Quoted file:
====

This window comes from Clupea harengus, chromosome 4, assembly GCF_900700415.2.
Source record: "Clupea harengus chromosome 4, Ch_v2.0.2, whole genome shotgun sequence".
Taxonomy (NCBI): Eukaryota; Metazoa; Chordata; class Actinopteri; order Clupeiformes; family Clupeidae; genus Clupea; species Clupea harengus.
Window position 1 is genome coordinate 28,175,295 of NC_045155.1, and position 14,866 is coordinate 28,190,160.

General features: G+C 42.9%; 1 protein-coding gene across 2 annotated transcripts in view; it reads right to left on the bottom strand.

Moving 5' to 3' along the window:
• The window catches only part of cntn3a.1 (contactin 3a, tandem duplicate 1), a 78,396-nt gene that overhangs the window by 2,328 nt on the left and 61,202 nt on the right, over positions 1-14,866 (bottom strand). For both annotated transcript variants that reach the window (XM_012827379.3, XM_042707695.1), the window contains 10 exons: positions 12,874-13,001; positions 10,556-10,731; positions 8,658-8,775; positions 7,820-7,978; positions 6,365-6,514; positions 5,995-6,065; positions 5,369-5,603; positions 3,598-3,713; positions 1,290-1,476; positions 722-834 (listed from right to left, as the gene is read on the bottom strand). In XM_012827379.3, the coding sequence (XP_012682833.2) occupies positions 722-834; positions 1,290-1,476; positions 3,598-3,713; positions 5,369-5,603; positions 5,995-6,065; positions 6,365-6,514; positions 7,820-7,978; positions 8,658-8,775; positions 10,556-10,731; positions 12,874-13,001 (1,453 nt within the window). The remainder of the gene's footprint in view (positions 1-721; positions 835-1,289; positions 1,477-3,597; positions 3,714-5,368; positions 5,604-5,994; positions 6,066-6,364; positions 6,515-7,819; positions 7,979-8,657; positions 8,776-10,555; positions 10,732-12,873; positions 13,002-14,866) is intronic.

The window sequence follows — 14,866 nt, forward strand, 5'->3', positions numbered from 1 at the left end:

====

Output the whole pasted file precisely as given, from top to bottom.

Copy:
This window comes from Clupea harengus, chromosome 4, assembly GCF_900700415.2.
Source record: "Clupea harengus chromosome 4, Ch_v2.0.2, whole genome shotgun sequence".
Taxonomy (NCBI): Eukaryota; Metazoa; Chordata; class Actinopteri; order Clupeiformes; family Clupeidae; genus Clupea; species Clupea harengus.
Window position 1 is genome coordinate 28,175,295 of NC_045155.1, and position 14,866 is coordinate 28,190,160.

General features: G+C 42.9%; 1 protein-coding gene across 2 annotated transcripts in view; it reads right to left on the bottom strand.

Moving 5' to 3' along the window:
• The window catches only part of cntn3a.1 (contactin 3a, tandem duplicate 1), a 78,396-nt gene that overhangs the window by 2,328 nt on the left and 61,202 nt on the right, over positions 1-14,866 (bottom strand). For both annotated transcript variants that reach the window (XM_012827379.3, XM_042707695.1), the window contains 10 exons: positions 12,874-13,001; positions 10,556-10,731; positions 8,658-8,775; positions 7,820-7,978; positions 6,365-6,514; positions 5,995-6,065; positions 5,369-5,603; positions 3,598-3,713; positions 1,290-1,476; positions 722-834 (listed from right to left, as the gene is read on the bottom strand). In XM_012827379.3, the coding sequence (XP_012682833.2) occupies positions 722-834; positions 1,290-1,476; positions 3,598-3,713; positions 5,369-5,603; positions 5,995-6,065; positions 6,365-6,514; positions 7,820-7,978; positions 8,658-8,775; positions 10,556-10,731; positions 12,874-13,001 (1,453 nt within the window). The remainder of the gene's footprint in view (positions 1-721; positions 835-1,289; positions 1,477-3,597; positions 3,714-5,368; positions 5,604-5,994; positions 6,066-6,364; positions 6,515-7,819; positions 7,979-8,657; positions 8,776-10,555; positions 10,732-12,873; positions 13,002-14,866) is intronic.

The window sequence follows — 14,866 nt, forward strand, 5'->3', positions numbered from 1 at the left end: